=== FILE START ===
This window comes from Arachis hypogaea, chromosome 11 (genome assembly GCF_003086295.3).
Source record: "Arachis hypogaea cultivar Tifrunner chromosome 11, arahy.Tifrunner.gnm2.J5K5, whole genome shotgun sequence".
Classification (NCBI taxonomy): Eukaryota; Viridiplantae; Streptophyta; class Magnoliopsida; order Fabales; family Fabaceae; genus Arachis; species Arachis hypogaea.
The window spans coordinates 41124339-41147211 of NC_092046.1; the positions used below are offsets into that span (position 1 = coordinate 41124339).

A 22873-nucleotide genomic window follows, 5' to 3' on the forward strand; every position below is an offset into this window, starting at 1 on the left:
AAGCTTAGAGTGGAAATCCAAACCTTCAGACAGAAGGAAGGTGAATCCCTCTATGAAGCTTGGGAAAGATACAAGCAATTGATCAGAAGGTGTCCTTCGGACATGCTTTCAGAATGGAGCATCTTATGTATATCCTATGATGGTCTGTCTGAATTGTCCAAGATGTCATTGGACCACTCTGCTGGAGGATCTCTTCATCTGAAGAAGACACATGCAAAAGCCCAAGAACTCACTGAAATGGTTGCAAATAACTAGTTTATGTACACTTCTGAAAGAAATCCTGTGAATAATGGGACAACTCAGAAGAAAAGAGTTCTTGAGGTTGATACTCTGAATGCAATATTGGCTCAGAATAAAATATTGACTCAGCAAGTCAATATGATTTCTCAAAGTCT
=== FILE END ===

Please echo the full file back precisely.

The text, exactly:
This window comes from Arachis hypogaea, chromosome 11 (genome assembly GCF_003086295.3).
Source record: "Arachis hypogaea cultivar Tifrunner chromosome 11, arahy.Tifrunner.gnm2.J5K5, whole genome shotgun sequence".
Classification (NCBI taxonomy): Eukaryota; Viridiplantae; Streptophyta; class Magnoliopsida; order Fabales; family Fabaceae; genus Arachis; species Arachis hypogaea.
The window spans coordinates 41124339-41147211 of NC_092046.1; the positions used below are offsets into that span (position 1 = coordinate 41124339).

A 22873-nucleotide genomic window follows, 5' to 3' on the forward strand; every position below is an offset into this window, starting at 1 on the left:
AAGCTTAGAGTGGAAATCCAAACCTTCAGACAGAAGGAAGGTGAATCCCTCTATGAAGCTTGGGAAAGATACAAGCAATTGATCAGAAGGTGTCCTTCGGACATGCTTTCAGAATGGAGCATCTTATGTATATCCTATGATGGTCTGTCTGAATTGTCCAAGATGTCATTGGACCACTCTGCTGGAGGATCTCTTCATCTGAAGAAGACACATGCAAAAGCCCAAGAACTCACTGAAATGGTTGCAAATAACTAGTTTATGTACACTTCTGAAAGAAATCCTGTGAATAATGGGACAACTCAGAAGAAAAGAGTTCTTGAGGTTGATACTCTGAATGCAATATTGGCTCAGAATAAAATATTGACTCAGCAAGTCAATATGATTTCTCAAAGTCT